Google is Speeding Up the Chrome Release Schedule

Posted on March 4, 2021 by Paul Thurrott in Google Chrome with 11 Comments

Google announced today that it will shorten the Chrome release schedule from every six weeks to every four weeks.

“For more than a decade, Chrome has shipped a new milestone every 6 weeks, delivering security, stability, speed and simplicity to our users and the web,” Google’s Alex Mineer writes. “As we have improved our testing and release processes for Chrome, and deployed bi-weekly security updates to improve our patch gap, it became clear that we could shorten our release cycle and deliver new features more quickly. Because of this, we are excited to announce that Chrome is planning to move to releasing a new milestone every 4 weeks, starting with Chrome 94 in Q3 of 2021.”

Google is also adding what it calls an Extended Stable option, which will provide milestone updates every 8 weeks. This will be available to enterprise administrators and Chromium embedders who need additional time to manage updates, Google says.

And this change will impact Chrome OS, as well, though Google is being a bit vague on the details.

“For users on Chrome OS, we also plan to support multiple stable release options,” Mineer says. “We’ll have more to share with Chrome OS administrators in the coming months about the choices you’ll have for milestone updates to your managed devices.”

Naturally, one wonders whether Microsoft will switch to a four-week release schedule for the Chromium-based Edge browser or stick with the current six-week schedule. No word yet on that.

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Comments (11)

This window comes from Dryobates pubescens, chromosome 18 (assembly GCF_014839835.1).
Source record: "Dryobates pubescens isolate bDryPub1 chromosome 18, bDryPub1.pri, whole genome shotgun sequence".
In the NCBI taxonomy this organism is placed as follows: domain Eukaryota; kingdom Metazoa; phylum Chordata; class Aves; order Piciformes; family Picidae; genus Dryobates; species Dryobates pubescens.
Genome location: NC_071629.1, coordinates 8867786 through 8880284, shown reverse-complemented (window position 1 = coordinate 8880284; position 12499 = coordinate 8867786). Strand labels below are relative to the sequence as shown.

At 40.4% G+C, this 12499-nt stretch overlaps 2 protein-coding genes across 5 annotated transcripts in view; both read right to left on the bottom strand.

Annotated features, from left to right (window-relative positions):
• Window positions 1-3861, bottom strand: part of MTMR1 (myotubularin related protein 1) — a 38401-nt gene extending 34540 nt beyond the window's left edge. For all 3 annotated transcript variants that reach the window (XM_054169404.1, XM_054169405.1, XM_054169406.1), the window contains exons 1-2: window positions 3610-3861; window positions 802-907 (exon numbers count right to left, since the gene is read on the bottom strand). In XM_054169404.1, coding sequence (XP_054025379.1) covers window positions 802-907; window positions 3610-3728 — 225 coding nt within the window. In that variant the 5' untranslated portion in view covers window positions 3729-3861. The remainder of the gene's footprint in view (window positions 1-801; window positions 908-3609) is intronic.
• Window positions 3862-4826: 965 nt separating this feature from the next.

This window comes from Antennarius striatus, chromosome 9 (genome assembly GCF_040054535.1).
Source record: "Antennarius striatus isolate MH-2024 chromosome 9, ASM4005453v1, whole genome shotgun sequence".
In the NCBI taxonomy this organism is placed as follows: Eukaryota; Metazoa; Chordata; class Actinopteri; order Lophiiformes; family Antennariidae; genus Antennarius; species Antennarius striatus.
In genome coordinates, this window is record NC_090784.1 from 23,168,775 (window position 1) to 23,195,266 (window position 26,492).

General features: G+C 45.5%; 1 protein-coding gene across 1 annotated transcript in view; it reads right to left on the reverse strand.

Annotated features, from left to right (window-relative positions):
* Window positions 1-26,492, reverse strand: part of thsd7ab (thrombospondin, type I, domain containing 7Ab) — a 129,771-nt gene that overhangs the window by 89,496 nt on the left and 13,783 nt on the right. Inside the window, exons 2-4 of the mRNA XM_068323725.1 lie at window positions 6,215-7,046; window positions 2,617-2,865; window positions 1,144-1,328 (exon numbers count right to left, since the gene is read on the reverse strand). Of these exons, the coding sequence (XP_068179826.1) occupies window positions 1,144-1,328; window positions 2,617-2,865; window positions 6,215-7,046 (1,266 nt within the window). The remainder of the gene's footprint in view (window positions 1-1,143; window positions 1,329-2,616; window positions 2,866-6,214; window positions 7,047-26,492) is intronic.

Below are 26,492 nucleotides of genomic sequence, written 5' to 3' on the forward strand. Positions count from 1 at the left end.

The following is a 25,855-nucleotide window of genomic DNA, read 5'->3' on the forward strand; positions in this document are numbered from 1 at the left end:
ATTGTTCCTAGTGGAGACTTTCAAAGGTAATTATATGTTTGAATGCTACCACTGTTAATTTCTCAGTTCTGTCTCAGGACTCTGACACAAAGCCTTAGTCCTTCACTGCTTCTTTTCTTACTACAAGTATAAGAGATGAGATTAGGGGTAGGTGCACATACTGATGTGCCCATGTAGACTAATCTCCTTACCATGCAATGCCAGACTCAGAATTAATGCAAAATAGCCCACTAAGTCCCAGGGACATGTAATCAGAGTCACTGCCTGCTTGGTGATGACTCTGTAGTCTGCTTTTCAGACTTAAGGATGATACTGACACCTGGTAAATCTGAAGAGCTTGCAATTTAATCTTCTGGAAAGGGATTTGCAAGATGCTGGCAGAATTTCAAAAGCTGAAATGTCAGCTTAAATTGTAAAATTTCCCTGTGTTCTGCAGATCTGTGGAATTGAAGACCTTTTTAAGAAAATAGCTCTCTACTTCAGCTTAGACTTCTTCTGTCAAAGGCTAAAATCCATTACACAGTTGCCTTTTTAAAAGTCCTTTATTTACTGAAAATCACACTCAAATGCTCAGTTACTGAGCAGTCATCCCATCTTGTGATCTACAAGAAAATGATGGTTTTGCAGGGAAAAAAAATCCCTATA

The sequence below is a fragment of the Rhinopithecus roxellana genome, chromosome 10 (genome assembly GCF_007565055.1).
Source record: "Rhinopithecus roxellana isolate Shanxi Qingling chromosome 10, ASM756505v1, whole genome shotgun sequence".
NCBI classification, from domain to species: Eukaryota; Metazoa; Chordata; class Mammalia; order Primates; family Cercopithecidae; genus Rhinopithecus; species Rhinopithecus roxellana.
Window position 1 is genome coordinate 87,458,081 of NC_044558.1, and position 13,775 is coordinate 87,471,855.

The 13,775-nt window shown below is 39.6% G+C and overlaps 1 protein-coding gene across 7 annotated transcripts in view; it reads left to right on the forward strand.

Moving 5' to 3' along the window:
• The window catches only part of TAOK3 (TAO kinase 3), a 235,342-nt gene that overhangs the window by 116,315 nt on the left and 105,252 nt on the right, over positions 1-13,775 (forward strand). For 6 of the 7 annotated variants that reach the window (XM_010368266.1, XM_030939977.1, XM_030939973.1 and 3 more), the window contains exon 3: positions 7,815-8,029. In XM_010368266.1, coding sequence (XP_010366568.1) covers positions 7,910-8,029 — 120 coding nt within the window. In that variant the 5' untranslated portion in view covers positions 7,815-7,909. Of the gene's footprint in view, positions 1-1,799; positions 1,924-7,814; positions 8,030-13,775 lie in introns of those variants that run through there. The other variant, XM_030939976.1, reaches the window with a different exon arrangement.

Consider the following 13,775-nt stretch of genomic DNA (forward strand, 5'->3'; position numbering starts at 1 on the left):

11 responses to “Google is Speeding Up the Chrome Release Schedule”

  1. bart

    Not sure MS has much of a choice, if they do not wish to fall behind in security updates/features?

  2. martinusv2

    i do not think Microsoft can keep the pace. :)

  3. dftf

    "[...] Chrome is planning to move to releasing a new milestone every 4 weeks!"

    Given web-browsers usually auto-update silently in the background, and can often do-so multiple times a week, is this move really a big thing? I guess it lines up with things like Windows, macOS and Android (at-least for Pixel phones) which all do updates on a four-week basis -- but they also don't often drop random-updates in-between. So... okay, sure, why not, I guess?


    "Google is also adding what it calls an Extended Stable option, which will provide milestone updates every 8 weeks"

    As an enterprise, if you might be better-off with the Firefox ESR releases, instead. They typically only do a major-update once-a-year, with just security-patches in-between.


    "Naturally, one wonders whether Microsoft will switch to a four-week release schedule for [...] Edge"

    Of course they will; Edge usually gets updates at the same time as Google Chrome. Whether other Chromium browsers, like Brave, Opera and Vivaldi, will follow-suit though I don't know.


    [Edit: removed Safari from the list of Chromium browsers]

  4. IanYates82

    Or go to the 8 week schedule for "embedders?"

  5. sherlockholmes

    Every 4 weeks a new browser version? I hope MS keeps up with quality control.

  6. red.radar


    I read it this way..... They really are slowing it down from 6 weeks to 8 weeks. But forcing non enterprise customers to beta test the changes before the LTS release rolls out to everyone.


  7. glassman1234

    My cynical view is that by doing this, Google puts pressure on other Chromium based browsers to follow suit. Given their respective size, some may not be able to maintain this pace and will revert to the Extended Stable version. Google can then tout the benefits of using Chrome over say Brave by stating it's using the most current version.

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